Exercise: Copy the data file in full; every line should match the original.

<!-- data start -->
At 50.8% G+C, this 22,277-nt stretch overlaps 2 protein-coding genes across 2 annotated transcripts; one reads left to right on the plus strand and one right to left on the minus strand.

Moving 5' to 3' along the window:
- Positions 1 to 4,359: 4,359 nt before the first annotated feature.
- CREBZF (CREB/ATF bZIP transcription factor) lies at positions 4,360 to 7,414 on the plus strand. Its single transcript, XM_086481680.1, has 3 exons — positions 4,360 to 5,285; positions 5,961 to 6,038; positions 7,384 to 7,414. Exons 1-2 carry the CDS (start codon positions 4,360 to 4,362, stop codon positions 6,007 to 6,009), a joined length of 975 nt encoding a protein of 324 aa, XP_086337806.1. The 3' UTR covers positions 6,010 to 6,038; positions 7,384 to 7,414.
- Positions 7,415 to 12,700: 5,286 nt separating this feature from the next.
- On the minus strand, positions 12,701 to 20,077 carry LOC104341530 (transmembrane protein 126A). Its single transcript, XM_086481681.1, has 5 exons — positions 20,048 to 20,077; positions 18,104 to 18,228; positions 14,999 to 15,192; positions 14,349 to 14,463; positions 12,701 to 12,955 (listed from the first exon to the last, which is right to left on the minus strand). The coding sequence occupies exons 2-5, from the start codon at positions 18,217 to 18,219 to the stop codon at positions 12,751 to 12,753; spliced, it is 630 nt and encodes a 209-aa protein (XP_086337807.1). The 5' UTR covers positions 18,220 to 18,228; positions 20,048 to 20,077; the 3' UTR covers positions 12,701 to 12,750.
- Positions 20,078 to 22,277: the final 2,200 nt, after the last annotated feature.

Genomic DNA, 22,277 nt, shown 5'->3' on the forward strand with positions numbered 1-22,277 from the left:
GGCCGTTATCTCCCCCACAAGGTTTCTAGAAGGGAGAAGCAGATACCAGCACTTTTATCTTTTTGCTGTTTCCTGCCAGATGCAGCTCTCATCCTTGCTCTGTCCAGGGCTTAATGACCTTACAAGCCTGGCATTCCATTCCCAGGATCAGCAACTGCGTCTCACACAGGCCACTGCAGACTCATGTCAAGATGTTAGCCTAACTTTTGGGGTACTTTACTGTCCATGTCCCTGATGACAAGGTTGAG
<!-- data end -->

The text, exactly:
At 50.8% G+C, this 22,277-nt stretch overlaps 2 protein-coding genes across 2 annotated transcripts; one reads left to right on the plus strand and one right to left on the minus strand.

Moving 5' to 3' along the window:
- Positions 1 to 4,359: 4,359 nt before the first annotated feature.
- CREBZF (CREB/ATF bZIP transcription factor) lies at positions 4,360 to 7,414 on the plus strand. Its single transcript, XM_086481680.1, has 3 exons — positions 4,360 to 5,285; positions 5,961 to 6,038; positions 7,384 to 7,414. Exons 1-2 carry the CDS (start codon positions 4,360 to 4,362, stop codon positions 6,007 to 6,009), a joined length of 975 nt encoding a protein of 324 aa, XP_086337806.1. The 3' UTR covers positions 6,010 to 6,038; positions 7,384 to 7,414.
- Positions 7,415 to 12,700: 5,286 nt separating this feature from the next.
- On the minus strand, positions 12,701 to 20,077 carry LOC104341530 (transmembrane protein 126A). Its single transcript, XM_086481681.1, has 5 exons — positions 20,048 to 20,077; positions 18,104 to 18,228; positions 14,999 to 15,192; positions 14,349 to 14,463; positions 12,701 to 12,955 (listed from the first exon to the last, which is right to left on the minus strand). The coding sequence occupies exons 2-5, from the start codon at positions 18,217 to 18,219 to the stop codon at positions 12,751 to 12,753; spliced, it is 630 nt and encodes a 209-aa protein (XP_086337807.1). The 5' UTR covers positions 18,220 to 18,228; positions 20,048 to 20,077; the 3' UTR covers positions 12,701 to 12,750.
- Positions 20,078 to 22,277: the final 2,200 nt, after the last annotated feature.

Genomic DNA, 22,277 nt, shown 5'->3' on the forward strand with positions numbered 1-22,277 from the left:
GGCCGTTATCTCCCCCACAAGGTTTCTAGAAGGGAGAAGCAGATACCAGCACTTTTATCTTTTTGCTGTTTCCTGCCAGATGCAGCTCTCATCCTTGCTCTGTCCAGGGCTTAATGACCTTACAAGCCTGGCATTCCATTCCCAGGATCAGCAACTGCGTCTCACACAGGCCACTGCAGACTCATGTCAAGATGTTAGCCTAACTTTTGGGGTACTTTACTGTCCATGTCCCTGATGACAAGGTTGAG